Confidentiality, Integrity, Availability

Confidentiality, Integrity, Availability
Why isn’t cybersecurity more user-friendly?

Top Answer : We have to make sure that we've got secure products and sometimes the one thing that destroys the customer experience is security. Sometimes companies don't really think about how disruptive security can be to that customer experience, which amazes me.  For example, there is a brand new, online robo advisor that I use and one day I tried to log in through their mobile app. I put in my user ID and password; it sent me a two factor code and then told me my username and password were incorrect. So I went back and reentered it over and over and nothing worked. I finally reset my password and tried it again but it still didn't work. About a minute later, an email comes in that says, "We're changing our authentication mechanisms. That code we sent you was a password. Please use that in place of your actual password. This will be our authentication mechanism moving forward." I thought, "Who the heck designed this?” It was the craziest thing I've ever seen.

Do you still experience pushback on implementing robust password policies at your organization?

Top Answer : It's a constant battle because the more complex and difficult you make the password, the more people will write them down on a piece of paper. A company I once started with uses Workday for HR; they had a problem setting up my account and so they reset the password manually. This is Workday, so my bank accounts and their routing numbers are in there, as well as my emergency contacts and my address. I got an email from the help desk person who said they reset my password to the company name with one really common number letter substitution, like “123". So of course I had to send an email to this help desk person explaining that while this password meets the complexity requirements of the company on the surface, that is not a secure password and that the first thing any decent hacker will do—even a kiddie scripter—is write a custom dictionary for their brute force attempt that includes common combinations of your company name and things about your company with 123 after it. The icing on the cake was that the system didn't even prompt you after they changed my password to reset it.

Is WeWork a secure office solution for a hybrid or fully remote workforce?

Top Answer : My first experience with a WeWork location outside of the US was in Berlin. I opened my laptop and scanned the entire block of IPs that I had access to. I think I was on the guest network, so I only expected the internet. I shouldn't have been able to see anyone else. But I saw everyone: not just live hosts, I saw open ports, too. Open ports were all I needed to see, and at that point I saw my employees, but I also saw folks from the HP space and Amazon is above us. And at that point, I had to make a determination: It should not be up to WeWork to secure my end users. We're in their space. For me to try to bring in my own personal area network (PAN) appliance or firewall and own access points (APs) is not worth the investment because we could be here for just six months to a year. So we started to focus on the endpoint, which ended up being a lot more efficient from a cost and labor perspective.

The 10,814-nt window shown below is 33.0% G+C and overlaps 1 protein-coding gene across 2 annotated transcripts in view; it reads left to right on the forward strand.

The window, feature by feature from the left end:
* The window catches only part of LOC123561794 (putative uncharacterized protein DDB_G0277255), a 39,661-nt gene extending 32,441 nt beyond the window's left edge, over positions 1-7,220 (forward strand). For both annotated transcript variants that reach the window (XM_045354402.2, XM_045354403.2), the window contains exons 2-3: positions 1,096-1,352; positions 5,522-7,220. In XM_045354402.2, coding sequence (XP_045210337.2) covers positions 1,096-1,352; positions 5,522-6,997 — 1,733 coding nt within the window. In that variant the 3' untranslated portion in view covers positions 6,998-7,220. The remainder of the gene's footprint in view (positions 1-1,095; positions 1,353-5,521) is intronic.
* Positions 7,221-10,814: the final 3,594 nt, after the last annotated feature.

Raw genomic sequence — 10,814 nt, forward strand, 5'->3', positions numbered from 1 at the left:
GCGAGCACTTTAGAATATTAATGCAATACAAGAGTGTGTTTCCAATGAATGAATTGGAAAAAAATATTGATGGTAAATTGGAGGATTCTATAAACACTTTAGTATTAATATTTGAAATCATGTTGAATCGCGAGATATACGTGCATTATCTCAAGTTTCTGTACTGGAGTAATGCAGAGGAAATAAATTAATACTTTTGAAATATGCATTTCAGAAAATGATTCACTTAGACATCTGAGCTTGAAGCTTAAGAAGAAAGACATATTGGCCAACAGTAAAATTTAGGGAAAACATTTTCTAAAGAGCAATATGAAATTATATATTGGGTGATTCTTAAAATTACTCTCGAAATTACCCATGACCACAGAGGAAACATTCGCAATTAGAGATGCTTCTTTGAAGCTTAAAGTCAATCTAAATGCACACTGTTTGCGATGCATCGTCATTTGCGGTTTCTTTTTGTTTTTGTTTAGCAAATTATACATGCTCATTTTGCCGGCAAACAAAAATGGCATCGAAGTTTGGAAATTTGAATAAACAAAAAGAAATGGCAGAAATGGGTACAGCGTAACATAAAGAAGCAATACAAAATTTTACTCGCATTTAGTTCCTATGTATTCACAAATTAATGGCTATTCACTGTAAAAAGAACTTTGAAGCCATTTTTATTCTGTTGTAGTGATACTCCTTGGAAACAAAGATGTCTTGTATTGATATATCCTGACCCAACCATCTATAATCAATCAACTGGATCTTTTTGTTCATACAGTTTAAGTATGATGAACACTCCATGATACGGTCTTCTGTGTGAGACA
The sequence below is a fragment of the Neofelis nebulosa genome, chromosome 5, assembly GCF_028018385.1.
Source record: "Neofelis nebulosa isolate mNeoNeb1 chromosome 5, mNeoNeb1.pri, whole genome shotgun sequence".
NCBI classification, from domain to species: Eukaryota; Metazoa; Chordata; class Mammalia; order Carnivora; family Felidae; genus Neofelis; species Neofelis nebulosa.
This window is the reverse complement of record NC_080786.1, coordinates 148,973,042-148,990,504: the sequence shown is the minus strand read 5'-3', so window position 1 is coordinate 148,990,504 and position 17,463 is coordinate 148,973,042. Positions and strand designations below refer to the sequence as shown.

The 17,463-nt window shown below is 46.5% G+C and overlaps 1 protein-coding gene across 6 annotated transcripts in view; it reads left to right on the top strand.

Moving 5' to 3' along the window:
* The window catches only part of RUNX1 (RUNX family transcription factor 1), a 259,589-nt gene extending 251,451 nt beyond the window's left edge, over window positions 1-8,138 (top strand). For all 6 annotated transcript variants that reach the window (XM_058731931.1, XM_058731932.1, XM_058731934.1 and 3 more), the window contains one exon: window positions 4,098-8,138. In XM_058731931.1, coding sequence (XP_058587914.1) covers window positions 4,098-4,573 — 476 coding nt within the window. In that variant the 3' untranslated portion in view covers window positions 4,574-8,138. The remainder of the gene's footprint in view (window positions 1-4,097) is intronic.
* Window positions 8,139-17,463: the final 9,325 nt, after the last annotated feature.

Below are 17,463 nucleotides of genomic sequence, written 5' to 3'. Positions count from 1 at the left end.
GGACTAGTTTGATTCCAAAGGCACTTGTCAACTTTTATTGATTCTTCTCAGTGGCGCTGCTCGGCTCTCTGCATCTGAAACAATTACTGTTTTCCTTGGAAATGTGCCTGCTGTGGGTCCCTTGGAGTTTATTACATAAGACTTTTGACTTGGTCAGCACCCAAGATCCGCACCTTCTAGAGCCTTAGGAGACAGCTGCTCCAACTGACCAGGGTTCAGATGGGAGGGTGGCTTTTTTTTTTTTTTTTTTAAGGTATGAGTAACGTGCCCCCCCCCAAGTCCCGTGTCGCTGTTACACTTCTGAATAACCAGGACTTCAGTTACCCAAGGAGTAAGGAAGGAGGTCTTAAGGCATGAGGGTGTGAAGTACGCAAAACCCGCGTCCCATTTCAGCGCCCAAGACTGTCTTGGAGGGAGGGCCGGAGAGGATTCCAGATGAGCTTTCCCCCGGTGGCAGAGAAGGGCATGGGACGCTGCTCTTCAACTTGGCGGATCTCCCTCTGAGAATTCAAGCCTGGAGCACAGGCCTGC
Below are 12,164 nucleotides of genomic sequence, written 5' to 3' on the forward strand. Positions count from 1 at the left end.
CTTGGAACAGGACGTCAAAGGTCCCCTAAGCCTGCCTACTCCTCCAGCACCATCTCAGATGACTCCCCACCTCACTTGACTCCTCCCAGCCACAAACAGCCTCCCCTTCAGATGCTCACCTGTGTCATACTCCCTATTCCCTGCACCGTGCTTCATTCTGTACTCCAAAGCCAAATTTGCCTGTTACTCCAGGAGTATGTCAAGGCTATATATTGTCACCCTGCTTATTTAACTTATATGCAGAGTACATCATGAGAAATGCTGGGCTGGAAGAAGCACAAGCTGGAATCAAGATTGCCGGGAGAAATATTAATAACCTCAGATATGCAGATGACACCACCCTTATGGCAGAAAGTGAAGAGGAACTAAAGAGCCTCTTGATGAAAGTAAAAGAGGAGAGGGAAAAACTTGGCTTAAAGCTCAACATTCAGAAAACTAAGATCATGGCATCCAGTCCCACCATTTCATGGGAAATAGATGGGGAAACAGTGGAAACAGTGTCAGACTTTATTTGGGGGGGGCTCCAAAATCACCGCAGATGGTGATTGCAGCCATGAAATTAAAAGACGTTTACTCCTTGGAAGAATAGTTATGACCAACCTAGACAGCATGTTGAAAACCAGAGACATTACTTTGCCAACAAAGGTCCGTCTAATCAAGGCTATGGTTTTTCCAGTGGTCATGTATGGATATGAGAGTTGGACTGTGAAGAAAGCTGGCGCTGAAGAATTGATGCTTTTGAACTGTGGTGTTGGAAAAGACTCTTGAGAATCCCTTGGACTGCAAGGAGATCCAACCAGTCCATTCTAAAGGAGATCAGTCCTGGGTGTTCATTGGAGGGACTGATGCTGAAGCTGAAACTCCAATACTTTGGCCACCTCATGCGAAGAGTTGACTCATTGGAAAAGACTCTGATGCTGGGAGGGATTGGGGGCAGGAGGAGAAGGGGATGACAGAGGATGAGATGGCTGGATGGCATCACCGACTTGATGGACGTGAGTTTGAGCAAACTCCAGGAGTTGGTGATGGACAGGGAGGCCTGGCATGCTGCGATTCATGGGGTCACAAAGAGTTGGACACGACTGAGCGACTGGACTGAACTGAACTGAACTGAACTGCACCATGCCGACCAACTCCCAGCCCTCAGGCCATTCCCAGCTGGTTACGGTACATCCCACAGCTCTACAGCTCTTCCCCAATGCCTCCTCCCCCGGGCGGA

What are your thoughts on SaaS management platforms (SMP)?

Top Answer :

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Where have you faced the most resistance when it comes to implementing zero trust policies?

Top Answer : Zero trust has been around as a concept now for 5+ years. And every single time I've tried to implement it, it’s never worked. Because every time we've reduced the footprint down to zero trust, the people who tend to be the most vulnerable always complain. The CEO’s calling you on their trip to Hong Kong saying, "I don't understand, why can't I access my email? Why can't I get access to this SharePoint site?" You’re like, "I had zero trust and you're in a new place so you have to re-authenticate yourself." But then they don’t have their dual factor and so on. Pretty quickly we get an edict not to put these measures in place for the executive team. But of course, the executive team is the most vulnerable. So how do you work around human psychology in that regard?

Apart from security, what IT topics really grab the board's attention?

Top Answer : If it's not about security, then it really depends on the company and where they're at. Digital strategy is different for every company, so their digital issues are different. For UKG, their biggest issue isn’t an IT issue, it's a product issue: What's the product going to be and how are we going to do cloud operations with the infrastructure, once that's figured out from a business perspective? For World 50, it's the digitization of their business: how do they translate their experiences, which have been thrust into an online-only universe in the last 12 months, and how do they continue to drive that forward in a hybrid universe? So I don't see a common theme, but everybody's investing in technology in some form. Very few companies that I'm working with don't care about it.